It was unfortunate the Pacers had to take on their second home loss (both to Orlando) of the season on the eve of the Super Bowl, but their defensive effort was stellar and kept them in the game, forcing 24 turnovers on the Magic. Unfortunately, the offensive legs just weren't there and Indiana has to feel they let one slip away, giving them all the more reason to get back into the win column Tuesday.
After the jump, more on the play of the Pacers:
- Tyler Hansbrough led the bench with 17 points as mentioned, doing so in classic Tyler Hansbrough fashion. But the real heroes of the game went to the bench, who played far better than last night's abysmal showing. Lou Amundson of all people had a handful of frustrating plays on Dwight Howard as Dahntay Jones and Lance Stephenson pitched in defensively helping salvage some poor runs by the starters to keep Indiana alive in the game.
- Defense certainly was the word of the game if you're looking for positives for Indiana, and Paul George was absolutely the catalyst to the defensive effort in tonight's game. He was ballhawking like a safety, so much that it's a surprise he ended up being credited for only three steals. George's play really helped in forcing a number of turnovers that will win you games four times out of five, and he certainly had a pair of offensive stretches where he was doing some big things.
- Danny Granger led all Pacers in scoring with 19 despite being a dreadful 4-16 from the field. The advantage? Danny was once again able to get himself to the free throw line for 9 perfect attempts, also grabbing four offensive boards on his way to seven for the game. Chippy play against the Pacers has become a staple for opposing teams, and Quentin Richardson found something to be upset about when he was ejected after getting in Granger's grill following a near-steal from Danny. Something about the Pacers seems to bring out the most disgruntled in their opponents, even when the outbursts are downright head scratching.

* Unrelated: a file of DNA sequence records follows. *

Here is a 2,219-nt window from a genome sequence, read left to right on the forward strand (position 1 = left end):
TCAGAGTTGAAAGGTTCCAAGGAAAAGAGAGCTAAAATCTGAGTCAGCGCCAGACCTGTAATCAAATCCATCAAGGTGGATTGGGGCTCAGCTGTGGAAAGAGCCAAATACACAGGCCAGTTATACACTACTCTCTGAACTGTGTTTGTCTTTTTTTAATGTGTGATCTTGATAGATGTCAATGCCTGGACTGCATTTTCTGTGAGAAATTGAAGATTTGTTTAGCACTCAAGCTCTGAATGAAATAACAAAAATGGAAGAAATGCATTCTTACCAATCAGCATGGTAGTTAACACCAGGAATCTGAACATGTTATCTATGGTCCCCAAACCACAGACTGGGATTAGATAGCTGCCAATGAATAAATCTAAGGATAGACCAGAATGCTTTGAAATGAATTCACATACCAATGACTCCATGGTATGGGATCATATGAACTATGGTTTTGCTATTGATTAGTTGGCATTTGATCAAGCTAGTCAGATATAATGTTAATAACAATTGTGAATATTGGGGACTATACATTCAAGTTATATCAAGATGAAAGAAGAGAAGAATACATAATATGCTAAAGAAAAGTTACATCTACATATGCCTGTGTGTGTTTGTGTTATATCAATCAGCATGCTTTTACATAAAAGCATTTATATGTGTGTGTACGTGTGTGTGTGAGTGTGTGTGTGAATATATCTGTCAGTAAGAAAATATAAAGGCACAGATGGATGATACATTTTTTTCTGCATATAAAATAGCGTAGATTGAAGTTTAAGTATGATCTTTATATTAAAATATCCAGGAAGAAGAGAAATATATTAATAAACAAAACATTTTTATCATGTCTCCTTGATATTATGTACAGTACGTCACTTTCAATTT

- Darren Collison ended up with zero assists, a notable number not necessarily from his perspective, but from a team perspective. Despite the team's inability to hit shots, ball movement was down across the board. It's not fair to put the low assist number on Collison, who did his share to keep the game competitive, but the Pacers are a far better team when they play the aggressor on the defensive end and maintain solid offensive movement. They came to the game defensively, but Orlando's defense disrupted enough of the Pacers offensive rhythm that they weren't able to settle into a nice flow and get those assists to come naturally.
It was a tough loss, but a somewhat expected one. It's not fair to blame it on tired legs given Orlando was also on their second night with a hotel layover in Cincinnati, but the Pacers were very flat and in the end, it caught up to them when everything just felt a little short. Indiana will get two days to rest up for their second straight home game (first back-to-back home games of the season as well) against the surprising Utah Jazz. Given the taste this game had to leave in the blue and gold's mouth, they should want nothing more than to get back on the court and avenge their loss. This is a great opportunity for the Pacers to continue to grow in mental toughness and continue to respond to losses in a positive manner.